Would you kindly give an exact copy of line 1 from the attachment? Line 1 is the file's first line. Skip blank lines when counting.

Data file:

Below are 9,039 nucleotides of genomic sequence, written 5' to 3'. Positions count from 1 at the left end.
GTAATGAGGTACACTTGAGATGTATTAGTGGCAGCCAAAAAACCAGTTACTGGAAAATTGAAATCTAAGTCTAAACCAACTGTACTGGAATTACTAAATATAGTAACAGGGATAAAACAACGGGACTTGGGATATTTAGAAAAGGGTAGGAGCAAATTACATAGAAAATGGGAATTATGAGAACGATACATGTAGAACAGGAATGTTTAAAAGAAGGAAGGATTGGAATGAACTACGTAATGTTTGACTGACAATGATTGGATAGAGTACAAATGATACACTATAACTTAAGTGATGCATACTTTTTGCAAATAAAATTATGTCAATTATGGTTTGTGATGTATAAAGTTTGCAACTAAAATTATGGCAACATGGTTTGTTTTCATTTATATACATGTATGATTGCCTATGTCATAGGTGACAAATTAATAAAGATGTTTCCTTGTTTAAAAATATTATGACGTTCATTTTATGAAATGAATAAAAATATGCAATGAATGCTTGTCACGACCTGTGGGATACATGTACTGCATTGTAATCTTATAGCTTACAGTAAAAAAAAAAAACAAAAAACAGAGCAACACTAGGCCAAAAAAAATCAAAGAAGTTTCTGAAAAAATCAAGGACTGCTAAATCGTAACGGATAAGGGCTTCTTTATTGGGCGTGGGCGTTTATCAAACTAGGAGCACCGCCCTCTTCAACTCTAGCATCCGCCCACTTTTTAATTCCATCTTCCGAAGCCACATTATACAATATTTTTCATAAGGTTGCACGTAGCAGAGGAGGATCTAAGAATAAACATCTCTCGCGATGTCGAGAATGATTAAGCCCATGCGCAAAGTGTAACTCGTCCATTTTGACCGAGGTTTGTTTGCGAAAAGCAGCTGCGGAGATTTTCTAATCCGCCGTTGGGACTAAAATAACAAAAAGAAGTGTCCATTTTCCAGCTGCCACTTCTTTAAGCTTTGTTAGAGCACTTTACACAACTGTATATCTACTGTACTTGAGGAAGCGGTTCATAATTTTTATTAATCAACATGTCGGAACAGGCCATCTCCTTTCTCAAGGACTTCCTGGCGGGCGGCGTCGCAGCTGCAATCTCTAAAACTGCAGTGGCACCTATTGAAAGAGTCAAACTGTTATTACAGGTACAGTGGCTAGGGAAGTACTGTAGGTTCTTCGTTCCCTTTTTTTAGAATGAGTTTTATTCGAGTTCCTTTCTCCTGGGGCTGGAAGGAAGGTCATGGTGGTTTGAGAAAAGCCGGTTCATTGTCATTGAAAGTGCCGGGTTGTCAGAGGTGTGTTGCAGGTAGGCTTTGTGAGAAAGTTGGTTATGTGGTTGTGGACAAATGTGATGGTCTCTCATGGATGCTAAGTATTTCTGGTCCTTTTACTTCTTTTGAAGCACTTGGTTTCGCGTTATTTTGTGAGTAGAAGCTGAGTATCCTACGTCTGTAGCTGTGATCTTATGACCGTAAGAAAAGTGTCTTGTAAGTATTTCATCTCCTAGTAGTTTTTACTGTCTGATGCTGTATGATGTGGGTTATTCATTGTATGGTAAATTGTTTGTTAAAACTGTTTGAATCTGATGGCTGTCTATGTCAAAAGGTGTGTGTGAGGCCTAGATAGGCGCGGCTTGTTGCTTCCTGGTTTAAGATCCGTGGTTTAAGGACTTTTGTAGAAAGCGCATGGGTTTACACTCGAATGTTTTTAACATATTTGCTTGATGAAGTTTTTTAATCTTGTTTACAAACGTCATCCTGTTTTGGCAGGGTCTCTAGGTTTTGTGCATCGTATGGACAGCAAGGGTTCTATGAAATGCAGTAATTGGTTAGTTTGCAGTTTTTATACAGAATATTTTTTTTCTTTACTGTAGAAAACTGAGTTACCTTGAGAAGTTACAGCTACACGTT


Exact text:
Below are 9,039 nucleotides of genomic sequence, written 5' to 3'. Positions count from 1 at the left end.